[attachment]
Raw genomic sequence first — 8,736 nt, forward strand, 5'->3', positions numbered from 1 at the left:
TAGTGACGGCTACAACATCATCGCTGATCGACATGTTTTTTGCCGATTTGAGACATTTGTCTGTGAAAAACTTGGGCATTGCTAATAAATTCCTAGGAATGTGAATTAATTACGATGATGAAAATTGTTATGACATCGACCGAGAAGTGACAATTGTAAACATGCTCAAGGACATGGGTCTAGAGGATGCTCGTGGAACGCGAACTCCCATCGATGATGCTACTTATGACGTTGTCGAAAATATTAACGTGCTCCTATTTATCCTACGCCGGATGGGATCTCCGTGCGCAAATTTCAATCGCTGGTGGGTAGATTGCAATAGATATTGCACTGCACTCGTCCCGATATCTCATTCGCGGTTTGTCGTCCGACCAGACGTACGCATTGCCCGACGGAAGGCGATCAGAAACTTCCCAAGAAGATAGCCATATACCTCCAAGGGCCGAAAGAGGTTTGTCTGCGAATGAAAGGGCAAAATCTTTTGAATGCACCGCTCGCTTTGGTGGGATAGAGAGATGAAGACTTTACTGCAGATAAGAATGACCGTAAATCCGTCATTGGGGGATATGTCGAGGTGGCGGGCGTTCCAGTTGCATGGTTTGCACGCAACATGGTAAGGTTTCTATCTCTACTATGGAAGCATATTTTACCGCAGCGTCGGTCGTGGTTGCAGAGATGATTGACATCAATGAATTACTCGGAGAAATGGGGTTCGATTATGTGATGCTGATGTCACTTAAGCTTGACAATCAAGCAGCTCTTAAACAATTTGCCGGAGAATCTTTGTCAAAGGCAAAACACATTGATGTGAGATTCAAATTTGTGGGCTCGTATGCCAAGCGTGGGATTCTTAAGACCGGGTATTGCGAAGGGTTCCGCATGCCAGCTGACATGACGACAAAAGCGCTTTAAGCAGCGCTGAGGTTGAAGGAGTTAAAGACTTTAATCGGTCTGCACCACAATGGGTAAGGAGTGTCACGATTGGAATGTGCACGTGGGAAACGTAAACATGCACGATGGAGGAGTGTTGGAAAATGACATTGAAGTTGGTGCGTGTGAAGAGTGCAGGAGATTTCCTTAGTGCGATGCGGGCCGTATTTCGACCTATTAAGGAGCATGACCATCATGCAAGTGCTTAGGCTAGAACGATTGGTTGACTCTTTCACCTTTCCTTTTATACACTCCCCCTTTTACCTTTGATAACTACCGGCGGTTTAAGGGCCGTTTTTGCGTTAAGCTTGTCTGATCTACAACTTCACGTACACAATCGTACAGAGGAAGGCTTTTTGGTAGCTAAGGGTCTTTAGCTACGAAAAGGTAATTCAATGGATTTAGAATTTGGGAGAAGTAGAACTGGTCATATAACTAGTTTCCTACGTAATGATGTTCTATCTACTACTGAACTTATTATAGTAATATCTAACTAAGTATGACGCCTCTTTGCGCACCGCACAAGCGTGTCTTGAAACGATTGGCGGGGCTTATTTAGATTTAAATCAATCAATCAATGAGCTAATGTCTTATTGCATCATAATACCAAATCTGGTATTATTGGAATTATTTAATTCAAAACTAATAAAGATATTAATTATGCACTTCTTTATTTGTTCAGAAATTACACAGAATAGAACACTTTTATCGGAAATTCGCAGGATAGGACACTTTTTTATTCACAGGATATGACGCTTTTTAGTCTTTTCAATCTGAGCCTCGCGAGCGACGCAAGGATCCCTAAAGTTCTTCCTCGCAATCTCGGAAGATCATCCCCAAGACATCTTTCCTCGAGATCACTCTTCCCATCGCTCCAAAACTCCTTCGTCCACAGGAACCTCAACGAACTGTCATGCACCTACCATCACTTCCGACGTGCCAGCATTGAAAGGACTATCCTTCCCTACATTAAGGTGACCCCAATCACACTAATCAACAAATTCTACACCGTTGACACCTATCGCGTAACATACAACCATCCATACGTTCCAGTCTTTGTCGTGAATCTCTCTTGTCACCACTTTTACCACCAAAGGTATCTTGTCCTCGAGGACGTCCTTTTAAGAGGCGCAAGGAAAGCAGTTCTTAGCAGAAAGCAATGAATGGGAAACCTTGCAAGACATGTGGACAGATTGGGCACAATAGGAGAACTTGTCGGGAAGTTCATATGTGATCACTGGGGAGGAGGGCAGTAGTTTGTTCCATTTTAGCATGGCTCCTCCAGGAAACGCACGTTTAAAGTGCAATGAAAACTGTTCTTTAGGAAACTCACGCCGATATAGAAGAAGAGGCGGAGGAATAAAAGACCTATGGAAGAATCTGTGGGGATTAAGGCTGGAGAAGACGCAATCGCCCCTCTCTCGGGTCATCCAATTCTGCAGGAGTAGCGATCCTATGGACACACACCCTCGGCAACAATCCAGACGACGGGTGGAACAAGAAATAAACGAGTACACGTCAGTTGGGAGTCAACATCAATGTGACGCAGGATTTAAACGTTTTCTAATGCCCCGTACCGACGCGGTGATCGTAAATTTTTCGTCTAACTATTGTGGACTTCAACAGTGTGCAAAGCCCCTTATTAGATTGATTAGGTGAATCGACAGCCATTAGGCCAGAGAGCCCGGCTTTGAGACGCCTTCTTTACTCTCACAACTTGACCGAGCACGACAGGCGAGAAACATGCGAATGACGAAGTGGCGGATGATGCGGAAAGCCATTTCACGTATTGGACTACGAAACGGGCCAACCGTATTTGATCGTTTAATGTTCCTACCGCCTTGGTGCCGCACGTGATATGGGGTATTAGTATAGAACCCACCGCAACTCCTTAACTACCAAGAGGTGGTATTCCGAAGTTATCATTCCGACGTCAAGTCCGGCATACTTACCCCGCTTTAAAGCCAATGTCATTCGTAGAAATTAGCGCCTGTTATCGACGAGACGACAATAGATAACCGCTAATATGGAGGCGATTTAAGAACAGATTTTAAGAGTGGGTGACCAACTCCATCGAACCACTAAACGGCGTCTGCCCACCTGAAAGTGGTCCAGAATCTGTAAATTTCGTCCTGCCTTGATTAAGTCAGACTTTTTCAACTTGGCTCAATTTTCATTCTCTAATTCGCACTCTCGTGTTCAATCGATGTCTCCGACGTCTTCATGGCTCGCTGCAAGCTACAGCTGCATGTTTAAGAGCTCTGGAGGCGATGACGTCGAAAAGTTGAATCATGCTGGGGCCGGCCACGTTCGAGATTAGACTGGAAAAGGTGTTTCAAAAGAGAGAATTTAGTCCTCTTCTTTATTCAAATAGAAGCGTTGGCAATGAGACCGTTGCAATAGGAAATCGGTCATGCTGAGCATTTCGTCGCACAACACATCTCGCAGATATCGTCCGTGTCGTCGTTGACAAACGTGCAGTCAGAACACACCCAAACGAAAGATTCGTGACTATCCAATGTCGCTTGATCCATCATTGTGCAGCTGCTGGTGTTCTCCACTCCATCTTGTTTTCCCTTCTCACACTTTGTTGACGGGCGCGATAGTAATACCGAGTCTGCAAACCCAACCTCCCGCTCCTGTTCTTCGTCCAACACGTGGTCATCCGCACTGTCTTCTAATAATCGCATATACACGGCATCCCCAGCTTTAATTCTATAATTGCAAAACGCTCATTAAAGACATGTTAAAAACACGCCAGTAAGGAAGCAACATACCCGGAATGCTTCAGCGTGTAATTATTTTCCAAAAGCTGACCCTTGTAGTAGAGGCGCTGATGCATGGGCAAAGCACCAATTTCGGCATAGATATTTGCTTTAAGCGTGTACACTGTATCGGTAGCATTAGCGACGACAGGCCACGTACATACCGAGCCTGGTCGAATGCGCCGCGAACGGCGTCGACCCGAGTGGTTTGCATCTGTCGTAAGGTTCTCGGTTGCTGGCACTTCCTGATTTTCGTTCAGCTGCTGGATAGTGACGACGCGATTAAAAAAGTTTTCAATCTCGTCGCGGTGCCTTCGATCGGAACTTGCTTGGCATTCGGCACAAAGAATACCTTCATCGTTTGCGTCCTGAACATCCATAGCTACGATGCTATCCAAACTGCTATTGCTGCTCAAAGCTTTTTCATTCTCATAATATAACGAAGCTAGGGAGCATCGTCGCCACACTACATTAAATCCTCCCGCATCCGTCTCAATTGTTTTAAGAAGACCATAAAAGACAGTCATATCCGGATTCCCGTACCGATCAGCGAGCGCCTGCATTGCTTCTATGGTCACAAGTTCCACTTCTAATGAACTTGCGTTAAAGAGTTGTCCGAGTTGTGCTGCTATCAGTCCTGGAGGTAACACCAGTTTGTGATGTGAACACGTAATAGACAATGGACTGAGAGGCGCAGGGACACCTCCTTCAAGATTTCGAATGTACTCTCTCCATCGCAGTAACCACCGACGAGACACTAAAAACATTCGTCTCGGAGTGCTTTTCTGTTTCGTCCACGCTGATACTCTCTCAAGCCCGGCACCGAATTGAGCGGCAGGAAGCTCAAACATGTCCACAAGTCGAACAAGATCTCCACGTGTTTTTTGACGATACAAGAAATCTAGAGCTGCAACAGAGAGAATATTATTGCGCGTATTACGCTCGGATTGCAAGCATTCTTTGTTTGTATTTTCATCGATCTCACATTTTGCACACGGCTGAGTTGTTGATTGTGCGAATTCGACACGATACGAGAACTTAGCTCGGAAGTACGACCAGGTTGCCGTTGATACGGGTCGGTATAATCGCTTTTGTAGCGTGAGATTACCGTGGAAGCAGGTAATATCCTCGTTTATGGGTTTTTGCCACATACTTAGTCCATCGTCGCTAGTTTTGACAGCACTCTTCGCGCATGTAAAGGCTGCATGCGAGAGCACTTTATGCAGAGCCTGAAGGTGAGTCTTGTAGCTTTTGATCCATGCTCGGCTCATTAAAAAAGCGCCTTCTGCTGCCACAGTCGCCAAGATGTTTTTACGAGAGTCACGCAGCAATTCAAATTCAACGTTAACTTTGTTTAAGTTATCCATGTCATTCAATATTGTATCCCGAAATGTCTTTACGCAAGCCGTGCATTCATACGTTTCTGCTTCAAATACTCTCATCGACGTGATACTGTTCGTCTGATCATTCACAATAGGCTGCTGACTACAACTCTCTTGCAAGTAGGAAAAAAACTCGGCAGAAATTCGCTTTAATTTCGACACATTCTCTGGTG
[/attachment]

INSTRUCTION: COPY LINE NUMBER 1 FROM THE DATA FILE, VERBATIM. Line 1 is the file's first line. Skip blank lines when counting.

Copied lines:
Raw genomic sequence first — 8,736 nt, forward strand, 5'->3', positions numbered from 1 at the left: